Rob Thomson is the Yankees’ current bench coach, so he’s familiar with the organization and has a relationship with Cashman. He was also mentioned by both YES Network’s Jack Curry and MLB.com’s Mark Feinsand as a candidate for the position, and that’s tough to ignore. Curry mentions he’s highly respected, and if that’s true, Thomson could be the most logical hire. Letting him take over wouldn’t upset players, and fans would feel comfortable with a guy who knows the situation and is already liked by the team.
Former Red Sox player, and current Yankees front-office member, Tim Naehring has emerged as a dark horse candidate for the position. Both Jon Heyman and Bob Nightengale mentioned him, so that makes you start to wonder. Then, you stumble upon articles like this, which suggests Cashman leans heavily on Naehring’s opinion, and you start to see how it makes sense. In that article, Cashman even says Naehring could be a manager some day. Naehring gets high marks for his scouting acumen, but knows the organization values statistical analysis. He already communicates well with Cashman, and the two could probably avoid clashes when they don’t see eye to eye on things.
We haven’t seen Gabe Kapler connected to the Yankees yet, and considering his current role in the Los Angeles Dodgers‘ front office, perhaps he’s not really a candidate. But he’s the one guy who comes to mind when you think about analytics. In his brief time as a television analyst, he tried to teach viewers about sabermetric concepts. He even interviewed for the Dodgers job a few years ago, but lost out to Dave Roberts. He’s probably happy and has no plans to leave the Dodgers … but he was a hot managerial candidate a few years back and has the stat background the Yankees seem to crave.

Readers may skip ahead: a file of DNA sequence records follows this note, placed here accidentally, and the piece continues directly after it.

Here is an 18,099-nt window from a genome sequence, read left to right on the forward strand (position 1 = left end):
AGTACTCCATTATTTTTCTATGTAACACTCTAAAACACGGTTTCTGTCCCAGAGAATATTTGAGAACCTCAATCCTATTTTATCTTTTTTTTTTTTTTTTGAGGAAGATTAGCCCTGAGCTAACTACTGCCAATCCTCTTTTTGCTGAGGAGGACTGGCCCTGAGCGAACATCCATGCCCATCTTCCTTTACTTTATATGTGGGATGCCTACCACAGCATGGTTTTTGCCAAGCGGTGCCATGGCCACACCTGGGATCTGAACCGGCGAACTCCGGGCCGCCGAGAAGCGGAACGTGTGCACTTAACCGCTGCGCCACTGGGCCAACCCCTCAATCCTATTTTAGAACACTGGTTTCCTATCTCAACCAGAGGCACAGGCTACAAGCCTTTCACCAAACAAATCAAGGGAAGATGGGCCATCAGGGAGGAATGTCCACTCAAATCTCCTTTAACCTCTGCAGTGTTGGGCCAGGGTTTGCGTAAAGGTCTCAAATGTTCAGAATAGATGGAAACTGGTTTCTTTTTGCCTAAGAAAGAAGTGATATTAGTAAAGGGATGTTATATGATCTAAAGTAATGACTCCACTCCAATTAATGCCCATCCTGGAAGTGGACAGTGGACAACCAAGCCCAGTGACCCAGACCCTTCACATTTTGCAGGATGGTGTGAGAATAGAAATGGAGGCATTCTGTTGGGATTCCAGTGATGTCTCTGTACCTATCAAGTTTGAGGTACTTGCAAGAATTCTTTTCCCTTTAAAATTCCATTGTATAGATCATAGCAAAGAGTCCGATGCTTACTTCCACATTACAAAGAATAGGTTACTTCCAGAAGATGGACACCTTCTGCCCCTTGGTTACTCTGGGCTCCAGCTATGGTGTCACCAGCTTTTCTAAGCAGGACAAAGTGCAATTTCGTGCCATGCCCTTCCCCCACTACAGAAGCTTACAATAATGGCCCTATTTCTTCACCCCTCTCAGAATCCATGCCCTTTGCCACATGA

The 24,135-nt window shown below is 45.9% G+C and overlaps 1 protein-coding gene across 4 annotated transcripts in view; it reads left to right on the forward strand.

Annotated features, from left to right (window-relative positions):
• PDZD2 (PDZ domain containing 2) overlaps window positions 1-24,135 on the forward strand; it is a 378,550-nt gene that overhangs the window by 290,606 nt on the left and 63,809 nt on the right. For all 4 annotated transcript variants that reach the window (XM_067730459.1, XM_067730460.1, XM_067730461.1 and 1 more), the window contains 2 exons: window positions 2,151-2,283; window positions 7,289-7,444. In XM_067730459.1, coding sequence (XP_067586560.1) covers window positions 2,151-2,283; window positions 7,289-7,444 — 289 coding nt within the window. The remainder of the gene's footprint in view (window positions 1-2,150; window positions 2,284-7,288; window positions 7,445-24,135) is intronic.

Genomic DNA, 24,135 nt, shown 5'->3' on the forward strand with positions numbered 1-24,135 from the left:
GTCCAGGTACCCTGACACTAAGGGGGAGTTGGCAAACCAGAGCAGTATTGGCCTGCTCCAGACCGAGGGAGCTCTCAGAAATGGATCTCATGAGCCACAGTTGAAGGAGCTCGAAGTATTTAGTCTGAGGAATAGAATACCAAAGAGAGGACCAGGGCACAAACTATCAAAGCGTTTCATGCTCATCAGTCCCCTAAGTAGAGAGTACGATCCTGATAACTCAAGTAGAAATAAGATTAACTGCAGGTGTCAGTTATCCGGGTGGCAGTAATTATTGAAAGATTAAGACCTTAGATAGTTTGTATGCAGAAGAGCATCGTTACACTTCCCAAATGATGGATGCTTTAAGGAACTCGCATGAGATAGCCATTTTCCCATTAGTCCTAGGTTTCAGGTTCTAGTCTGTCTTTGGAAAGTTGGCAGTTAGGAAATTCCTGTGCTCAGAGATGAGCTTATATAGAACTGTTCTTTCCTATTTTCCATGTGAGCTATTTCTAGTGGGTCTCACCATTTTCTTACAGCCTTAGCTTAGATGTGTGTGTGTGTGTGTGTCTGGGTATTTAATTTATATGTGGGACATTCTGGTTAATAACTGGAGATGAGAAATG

HAHAHHAAHAHAHAHAHAHAH, No. It’s fun to think about, though, especially after A-Rod has turned into a tremendous broadcaster who is clearly knowledgeable about the game. And, hey, he knows this Yankees team well. But Cashman is looking for someone he can get along with, and we all remember some of the quotes he gave on A-Rod during his suspension. Not only that, but Cashman once called the idea of Rodriguez coaching “[expletive] crazy.” It would make for a great reality show, but that’s about it.
If you want to consider a former Yankee player, Jason Giambi might be the better choice. Giambi tried to make the shift to manager late in his career, and even interviewed with the Colorado Rockies. While he has a controversial past — including some steroid use — he’s apologized and emerged as a well-respected veteran late in his career. His name hasn’t come up for openings in a few years, though, so it’s a long shot.
It’s not fair to lump a bunch of names together, but the Yankees could go a number of ways here. If they are looking within the organization, the team could considering Triple-A manager Al Pedrique. Jay Bell managed the Class A club, and was the Florida State League manager of the year. Catching coordinator Josh Paul could get a look as well. We would expect a number of coaches in the system will be considered for the job.